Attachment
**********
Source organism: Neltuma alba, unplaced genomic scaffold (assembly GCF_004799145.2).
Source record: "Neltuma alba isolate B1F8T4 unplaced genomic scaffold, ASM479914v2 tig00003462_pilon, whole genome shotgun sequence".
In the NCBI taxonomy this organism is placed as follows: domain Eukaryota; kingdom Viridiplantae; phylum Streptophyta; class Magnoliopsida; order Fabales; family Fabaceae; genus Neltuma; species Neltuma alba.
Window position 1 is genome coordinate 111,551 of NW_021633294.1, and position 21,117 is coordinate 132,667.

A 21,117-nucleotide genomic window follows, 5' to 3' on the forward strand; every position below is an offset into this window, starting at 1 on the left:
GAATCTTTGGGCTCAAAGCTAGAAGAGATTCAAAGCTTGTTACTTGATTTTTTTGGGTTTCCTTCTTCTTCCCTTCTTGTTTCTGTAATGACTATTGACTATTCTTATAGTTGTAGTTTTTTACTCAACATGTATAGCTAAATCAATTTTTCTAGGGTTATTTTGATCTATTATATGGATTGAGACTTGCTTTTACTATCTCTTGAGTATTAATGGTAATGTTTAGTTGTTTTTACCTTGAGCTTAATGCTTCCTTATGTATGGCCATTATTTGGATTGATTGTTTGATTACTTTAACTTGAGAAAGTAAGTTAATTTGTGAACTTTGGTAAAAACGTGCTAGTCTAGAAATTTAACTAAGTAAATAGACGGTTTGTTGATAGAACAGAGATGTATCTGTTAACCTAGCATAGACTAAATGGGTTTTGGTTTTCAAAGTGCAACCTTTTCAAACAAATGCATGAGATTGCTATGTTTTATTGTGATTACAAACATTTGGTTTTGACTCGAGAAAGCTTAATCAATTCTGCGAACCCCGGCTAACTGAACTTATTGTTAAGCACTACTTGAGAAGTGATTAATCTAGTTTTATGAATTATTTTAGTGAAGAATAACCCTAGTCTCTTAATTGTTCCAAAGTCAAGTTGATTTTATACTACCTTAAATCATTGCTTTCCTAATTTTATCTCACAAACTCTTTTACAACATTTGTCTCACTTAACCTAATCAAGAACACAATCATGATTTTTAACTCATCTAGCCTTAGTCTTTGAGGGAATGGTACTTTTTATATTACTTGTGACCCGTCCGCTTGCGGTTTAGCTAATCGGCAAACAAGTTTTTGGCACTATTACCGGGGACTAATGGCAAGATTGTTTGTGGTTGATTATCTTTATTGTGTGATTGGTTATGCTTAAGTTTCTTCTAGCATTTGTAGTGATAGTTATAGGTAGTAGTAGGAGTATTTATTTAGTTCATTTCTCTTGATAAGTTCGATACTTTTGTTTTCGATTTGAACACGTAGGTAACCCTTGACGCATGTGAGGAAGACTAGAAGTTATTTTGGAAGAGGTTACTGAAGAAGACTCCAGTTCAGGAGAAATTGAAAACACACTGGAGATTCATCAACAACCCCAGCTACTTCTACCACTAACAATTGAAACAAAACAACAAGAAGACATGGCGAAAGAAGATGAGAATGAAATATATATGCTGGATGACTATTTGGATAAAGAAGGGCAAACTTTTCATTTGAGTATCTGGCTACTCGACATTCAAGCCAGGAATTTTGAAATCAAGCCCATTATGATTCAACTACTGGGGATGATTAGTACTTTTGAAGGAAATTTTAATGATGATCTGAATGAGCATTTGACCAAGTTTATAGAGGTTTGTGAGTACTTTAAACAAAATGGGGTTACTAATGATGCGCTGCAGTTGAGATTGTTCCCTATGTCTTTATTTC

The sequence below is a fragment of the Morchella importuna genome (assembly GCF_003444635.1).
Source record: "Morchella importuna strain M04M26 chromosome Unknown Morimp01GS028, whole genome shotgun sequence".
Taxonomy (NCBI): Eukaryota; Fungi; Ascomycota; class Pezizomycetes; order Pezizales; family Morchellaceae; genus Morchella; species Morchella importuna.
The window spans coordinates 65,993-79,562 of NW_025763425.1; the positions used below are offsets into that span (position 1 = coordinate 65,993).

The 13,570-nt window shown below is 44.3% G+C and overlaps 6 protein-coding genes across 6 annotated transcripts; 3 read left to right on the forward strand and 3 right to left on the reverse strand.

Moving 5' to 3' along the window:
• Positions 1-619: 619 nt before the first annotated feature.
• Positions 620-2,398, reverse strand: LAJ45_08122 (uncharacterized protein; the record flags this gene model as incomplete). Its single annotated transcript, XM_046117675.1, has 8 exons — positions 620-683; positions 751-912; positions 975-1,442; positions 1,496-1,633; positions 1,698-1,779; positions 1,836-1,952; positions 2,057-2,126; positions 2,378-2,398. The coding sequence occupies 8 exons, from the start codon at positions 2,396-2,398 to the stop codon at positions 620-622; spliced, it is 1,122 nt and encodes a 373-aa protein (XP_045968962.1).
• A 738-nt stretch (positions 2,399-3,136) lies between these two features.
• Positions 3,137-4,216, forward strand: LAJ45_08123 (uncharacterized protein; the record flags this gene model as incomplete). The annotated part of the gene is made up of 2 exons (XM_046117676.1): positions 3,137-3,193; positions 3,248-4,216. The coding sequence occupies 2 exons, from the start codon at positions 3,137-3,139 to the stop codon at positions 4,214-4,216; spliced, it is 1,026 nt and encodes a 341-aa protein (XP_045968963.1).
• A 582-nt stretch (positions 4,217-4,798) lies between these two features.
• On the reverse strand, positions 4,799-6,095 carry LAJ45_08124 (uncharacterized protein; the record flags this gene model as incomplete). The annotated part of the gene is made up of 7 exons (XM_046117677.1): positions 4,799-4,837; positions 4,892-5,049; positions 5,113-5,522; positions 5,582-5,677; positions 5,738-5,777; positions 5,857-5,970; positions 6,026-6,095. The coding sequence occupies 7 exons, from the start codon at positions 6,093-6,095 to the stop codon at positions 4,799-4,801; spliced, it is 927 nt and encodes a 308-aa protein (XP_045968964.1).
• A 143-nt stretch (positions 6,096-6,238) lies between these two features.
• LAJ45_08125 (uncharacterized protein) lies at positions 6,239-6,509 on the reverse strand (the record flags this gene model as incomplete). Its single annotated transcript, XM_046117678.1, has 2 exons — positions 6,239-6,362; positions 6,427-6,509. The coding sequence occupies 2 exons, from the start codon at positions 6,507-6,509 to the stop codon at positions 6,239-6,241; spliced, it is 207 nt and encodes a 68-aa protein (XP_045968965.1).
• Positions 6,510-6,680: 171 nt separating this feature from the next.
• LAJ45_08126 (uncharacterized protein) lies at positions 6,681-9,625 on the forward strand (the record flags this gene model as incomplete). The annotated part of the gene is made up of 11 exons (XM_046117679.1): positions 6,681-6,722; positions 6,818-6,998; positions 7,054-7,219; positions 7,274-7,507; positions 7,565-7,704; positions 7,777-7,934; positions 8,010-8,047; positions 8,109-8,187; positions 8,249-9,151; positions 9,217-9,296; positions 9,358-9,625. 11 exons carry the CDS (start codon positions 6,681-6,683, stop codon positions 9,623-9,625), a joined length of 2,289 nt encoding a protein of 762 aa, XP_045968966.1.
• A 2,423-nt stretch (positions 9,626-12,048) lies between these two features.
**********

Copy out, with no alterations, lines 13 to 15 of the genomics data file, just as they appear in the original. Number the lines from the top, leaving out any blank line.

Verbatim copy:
• Positions 1-619: 619 nt before the first annotated feature.
• Positions 620-2,398, reverse strand: LAJ45_08122 (uncharacterized protein; the record flags this gene model as incomplete). Its single annotated transcript, XM_046117675.1, has 8 exons — positions 620-683; positions 751-912; positions 975-1,442; positions 1,496-1,633; positions 1,698-1,779; positions 1,836-1,952; positions 2,057-2,126; positions 2,378-2,398. The coding sequence occupies 8 exons, from the start codon at positions 2,396-2,398 to the stop codon at positions 620-622; spliced, it is 1,122 nt and encodes a 373-aa protein (XP_045968962.1).
• A 738-nt stretch (positions 2,399-3,136) lies between these two features.